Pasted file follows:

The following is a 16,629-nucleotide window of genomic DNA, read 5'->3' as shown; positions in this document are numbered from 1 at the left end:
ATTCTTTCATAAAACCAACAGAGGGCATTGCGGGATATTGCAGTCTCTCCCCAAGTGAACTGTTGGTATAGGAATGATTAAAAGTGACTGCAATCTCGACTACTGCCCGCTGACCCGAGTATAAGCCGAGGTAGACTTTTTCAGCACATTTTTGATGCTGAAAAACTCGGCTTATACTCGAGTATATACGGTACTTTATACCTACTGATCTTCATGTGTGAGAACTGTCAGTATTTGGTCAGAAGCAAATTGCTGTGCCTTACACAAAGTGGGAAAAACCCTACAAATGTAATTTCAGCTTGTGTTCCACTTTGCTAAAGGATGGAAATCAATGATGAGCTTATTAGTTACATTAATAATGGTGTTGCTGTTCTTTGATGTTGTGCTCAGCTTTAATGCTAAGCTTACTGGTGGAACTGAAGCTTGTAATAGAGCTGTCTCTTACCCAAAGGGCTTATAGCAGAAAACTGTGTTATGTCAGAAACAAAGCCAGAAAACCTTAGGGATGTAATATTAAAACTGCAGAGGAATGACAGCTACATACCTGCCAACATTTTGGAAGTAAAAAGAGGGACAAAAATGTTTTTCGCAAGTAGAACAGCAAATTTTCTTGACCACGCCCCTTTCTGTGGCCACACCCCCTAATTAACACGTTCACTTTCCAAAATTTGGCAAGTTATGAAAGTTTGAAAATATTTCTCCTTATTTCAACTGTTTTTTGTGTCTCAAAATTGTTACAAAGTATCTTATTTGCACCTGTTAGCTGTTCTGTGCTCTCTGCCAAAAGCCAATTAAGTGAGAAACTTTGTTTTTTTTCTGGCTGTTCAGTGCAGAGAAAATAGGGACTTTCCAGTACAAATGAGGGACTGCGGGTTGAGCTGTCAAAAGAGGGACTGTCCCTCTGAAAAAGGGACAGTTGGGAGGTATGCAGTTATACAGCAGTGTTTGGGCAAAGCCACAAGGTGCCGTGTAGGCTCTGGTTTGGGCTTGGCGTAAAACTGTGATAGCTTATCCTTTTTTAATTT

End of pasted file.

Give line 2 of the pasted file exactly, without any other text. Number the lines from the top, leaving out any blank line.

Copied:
ATTCTTTCATAAAACCAACAGAGGGCATTGCGGGATATTGCAGTCTCTCCCCAAGTGAACTGTTGGTATAGGAATGATTAAAAGTGACTGCAATCTCGACTACTGCCCGCTGACCCGAGTATAAGCCGAGGTAGACTTTTTCAGCACATTTTTGATGCTGAAAAACTCGGCTTATACTCGAGTATATACGGTACTTTATACCTACTGATCTTCATGTGTGAGAACTGTCAGTATTTGGTCAGAAGCAAATTGCTGTGCCTTACACAAAGTGGGAAAAACCCTACAAATGTAATTTCAGCTTGTGTTCCACTTTGCTAAAGGATGGAAATCAATGATGAGCTTATTAGTTACATTAATAATGGTGTTGCTGTTCTTTGATGTTGTGCTCAGCTTTAATGCTAAGCTTACTGGTGGAACTGAAGCTTGTAATAGAGCTGTCTCTTACCCAAAGGGCTTATAGCAGAAAACTGTGTTATGTCAGAAACAAAGCCAGAAAACCTTAGGGATGTAATATTAAAACTGCAGAGGAATGACAGCTACATACCTGCCAACATTTTGGAAGTAAAAAGAGGGACAAAAATGTTTTTCGCAAGTAGAACAGCAAATTTTCTTGACCACGCCCCTTTCTGTGGCCACACCCCCTAATTAACACGTTCACTTTCCAAAATTTGGCAAGTTATGAAAGTTTGAAAATATTTCTCCTTATTTCAACTGTTTTTTGTGTCTCAAAATTGTTACAAAGTATCTTATTTGCACCTGTTAGCTGTTCTGTGCTCTCTGCCAAAAGCCAATTAAGTGAGAAACTTTGTTTTTTTTCTGGCTGTTCAGTGCAGAGAAAATAGGGACTTTCCAGTACAAATGAGGGACTGCGGGTTGAGCTGTCAAAAGAGGGACTGTCCCTCTGAAAAAGGGACAGTTGGGAGGTATGCAGTTATACAGCAGTGTTTGGGCAAAGCCACAAGGTGCCGTGTAGGCTCTGGTTTGGGCTTGGCGTAAAACTGTGATAGCTTATCCTTTTTTAATTT